National Novel Writing Month (or for debatably short, NaNoWriMo) is a program run by a nonprofit called the Office of Letters and Light. The premise is the promotion of “thirty days and nights of literary abandon,” encouraging writers to write a novel over the course of November by engaging in an online community of other authors.
NaNoWriMo is a large scale creative writing project. It encourages participants to write 50,000 word novels between November 1st and 30th and emphasizes quantity over quality in an attempt to overcome the traditional writing difficulties of writer’s block, lack of motivation, and lack of time. The deadline encourages writers to hit the 50,000 word benchmark and at least embark on (if not totally complete) the rough draft of a novel.
Started in 1999, the project originated with much smaller numbers in the San Francisco Bay area. With only 21 participants in 1999, the contest has grown exponentially with over 200,000 people participating in 2010 writing nearly 3 trillion words of fiction. Each year, “winners” are declared by submitting a work that meets the 50,000 word benchmark. Entries are not judged on content or achievement, simply on word count.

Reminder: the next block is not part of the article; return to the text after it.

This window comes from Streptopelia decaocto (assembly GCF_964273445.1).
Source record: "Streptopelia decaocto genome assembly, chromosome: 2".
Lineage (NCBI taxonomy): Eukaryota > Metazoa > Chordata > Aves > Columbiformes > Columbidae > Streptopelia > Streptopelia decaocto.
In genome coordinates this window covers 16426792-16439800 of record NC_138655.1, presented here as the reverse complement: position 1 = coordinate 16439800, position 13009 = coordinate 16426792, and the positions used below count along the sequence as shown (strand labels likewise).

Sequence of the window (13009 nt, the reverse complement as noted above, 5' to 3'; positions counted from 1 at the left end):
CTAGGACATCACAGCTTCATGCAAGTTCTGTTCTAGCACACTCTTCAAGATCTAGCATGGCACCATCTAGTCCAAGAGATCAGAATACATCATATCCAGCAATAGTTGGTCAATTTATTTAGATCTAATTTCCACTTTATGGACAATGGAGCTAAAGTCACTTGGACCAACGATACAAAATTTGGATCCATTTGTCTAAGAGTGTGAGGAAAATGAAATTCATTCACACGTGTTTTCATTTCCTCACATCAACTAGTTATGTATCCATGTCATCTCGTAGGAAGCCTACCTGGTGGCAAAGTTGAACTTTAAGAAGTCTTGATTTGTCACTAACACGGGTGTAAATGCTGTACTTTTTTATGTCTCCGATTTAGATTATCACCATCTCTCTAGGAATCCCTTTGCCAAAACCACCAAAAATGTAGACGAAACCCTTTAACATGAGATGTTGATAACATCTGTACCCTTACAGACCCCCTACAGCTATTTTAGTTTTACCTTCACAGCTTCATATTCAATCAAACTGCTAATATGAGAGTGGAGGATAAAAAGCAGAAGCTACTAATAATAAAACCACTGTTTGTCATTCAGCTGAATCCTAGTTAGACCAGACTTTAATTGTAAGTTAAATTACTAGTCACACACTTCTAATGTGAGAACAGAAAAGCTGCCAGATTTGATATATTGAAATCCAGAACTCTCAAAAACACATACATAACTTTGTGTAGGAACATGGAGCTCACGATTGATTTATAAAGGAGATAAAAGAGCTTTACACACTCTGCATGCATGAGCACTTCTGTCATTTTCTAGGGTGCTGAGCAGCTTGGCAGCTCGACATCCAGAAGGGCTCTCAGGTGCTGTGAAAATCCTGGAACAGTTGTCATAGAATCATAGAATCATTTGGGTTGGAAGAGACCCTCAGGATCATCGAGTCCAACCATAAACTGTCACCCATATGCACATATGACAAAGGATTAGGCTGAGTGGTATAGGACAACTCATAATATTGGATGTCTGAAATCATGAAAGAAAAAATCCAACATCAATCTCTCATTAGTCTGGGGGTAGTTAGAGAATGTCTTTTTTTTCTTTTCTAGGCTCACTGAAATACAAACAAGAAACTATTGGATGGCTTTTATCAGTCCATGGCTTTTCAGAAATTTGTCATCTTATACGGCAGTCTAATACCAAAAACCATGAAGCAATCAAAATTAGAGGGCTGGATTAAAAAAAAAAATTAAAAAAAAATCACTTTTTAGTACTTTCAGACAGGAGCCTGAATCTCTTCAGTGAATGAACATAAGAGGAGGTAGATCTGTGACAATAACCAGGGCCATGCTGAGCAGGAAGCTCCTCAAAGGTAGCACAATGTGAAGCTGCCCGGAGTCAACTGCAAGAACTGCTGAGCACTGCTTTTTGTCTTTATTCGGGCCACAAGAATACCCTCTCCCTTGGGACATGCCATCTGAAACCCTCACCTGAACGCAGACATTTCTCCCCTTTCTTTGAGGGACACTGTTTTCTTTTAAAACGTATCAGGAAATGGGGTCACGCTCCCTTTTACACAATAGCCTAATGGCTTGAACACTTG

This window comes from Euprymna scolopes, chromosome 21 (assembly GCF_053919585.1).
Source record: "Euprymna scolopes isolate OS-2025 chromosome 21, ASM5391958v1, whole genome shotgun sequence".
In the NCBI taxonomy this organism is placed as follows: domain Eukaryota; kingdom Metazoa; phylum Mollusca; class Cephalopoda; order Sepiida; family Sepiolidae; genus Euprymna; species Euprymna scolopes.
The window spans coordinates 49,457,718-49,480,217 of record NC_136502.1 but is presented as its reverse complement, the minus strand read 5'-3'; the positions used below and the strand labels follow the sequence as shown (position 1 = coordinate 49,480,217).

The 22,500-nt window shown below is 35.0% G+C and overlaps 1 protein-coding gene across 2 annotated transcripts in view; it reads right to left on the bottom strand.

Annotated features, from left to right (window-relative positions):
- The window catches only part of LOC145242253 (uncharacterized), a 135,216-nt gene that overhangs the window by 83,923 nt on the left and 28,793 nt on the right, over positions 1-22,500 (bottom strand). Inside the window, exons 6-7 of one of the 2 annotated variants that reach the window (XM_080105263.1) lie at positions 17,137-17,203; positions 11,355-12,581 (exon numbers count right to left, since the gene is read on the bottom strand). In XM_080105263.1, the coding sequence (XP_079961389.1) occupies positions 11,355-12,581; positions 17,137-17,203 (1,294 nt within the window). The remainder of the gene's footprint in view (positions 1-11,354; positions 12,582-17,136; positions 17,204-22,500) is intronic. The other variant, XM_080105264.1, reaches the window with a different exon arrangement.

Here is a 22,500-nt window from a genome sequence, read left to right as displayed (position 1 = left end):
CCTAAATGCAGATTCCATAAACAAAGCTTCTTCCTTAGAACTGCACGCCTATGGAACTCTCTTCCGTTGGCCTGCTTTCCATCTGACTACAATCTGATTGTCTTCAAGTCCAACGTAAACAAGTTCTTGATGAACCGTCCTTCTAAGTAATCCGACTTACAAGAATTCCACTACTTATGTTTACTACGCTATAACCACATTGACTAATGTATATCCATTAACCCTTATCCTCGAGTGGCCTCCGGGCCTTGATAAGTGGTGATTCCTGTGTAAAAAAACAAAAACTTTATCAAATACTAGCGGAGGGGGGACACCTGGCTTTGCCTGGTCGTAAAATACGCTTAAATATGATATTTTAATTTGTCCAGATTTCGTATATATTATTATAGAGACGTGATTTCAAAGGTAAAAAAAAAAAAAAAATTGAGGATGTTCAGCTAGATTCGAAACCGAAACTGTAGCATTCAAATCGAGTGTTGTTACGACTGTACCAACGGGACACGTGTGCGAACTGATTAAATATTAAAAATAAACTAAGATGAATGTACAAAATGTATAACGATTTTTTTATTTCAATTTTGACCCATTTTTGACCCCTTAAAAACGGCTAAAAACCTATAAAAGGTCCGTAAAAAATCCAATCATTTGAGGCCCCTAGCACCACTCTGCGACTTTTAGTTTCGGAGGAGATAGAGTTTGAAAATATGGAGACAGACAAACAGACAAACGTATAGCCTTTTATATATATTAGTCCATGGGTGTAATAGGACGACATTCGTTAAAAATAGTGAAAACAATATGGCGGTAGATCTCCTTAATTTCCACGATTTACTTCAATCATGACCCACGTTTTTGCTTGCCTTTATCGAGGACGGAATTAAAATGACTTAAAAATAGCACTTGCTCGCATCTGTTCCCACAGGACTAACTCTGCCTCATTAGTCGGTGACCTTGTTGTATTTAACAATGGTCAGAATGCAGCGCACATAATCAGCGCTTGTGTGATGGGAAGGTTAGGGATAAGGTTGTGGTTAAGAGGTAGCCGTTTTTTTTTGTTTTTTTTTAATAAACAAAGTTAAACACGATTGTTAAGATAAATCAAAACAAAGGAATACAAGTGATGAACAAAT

This aspect of NaNoWriMo is particularly interesting to me because of its somewhat unusual emphasis on quantity over quality. Writing, like many forms of arts, produces works that are frequently revisited by their creators. Sometimes even completed works never come to the surface if their authors deem them unfit for public consumption (one of my favorite authors, Gogol, burned some of his manuscripts). The project helps authors at least get to the point where they can go back to revise before deciding to abandon a literary piece. While there is no doubt that a novel written within the span of the month likely requires some tinkering under the hood after its first draft, celebrating the accomplishment of getting to that milestone is an excellent way to acknowledge both author and craft.
Vist NaNoWriMo to create an account and sign up for the challenge if you’re feeling prolific.Content Development Experimental General Topics Inspirations Resources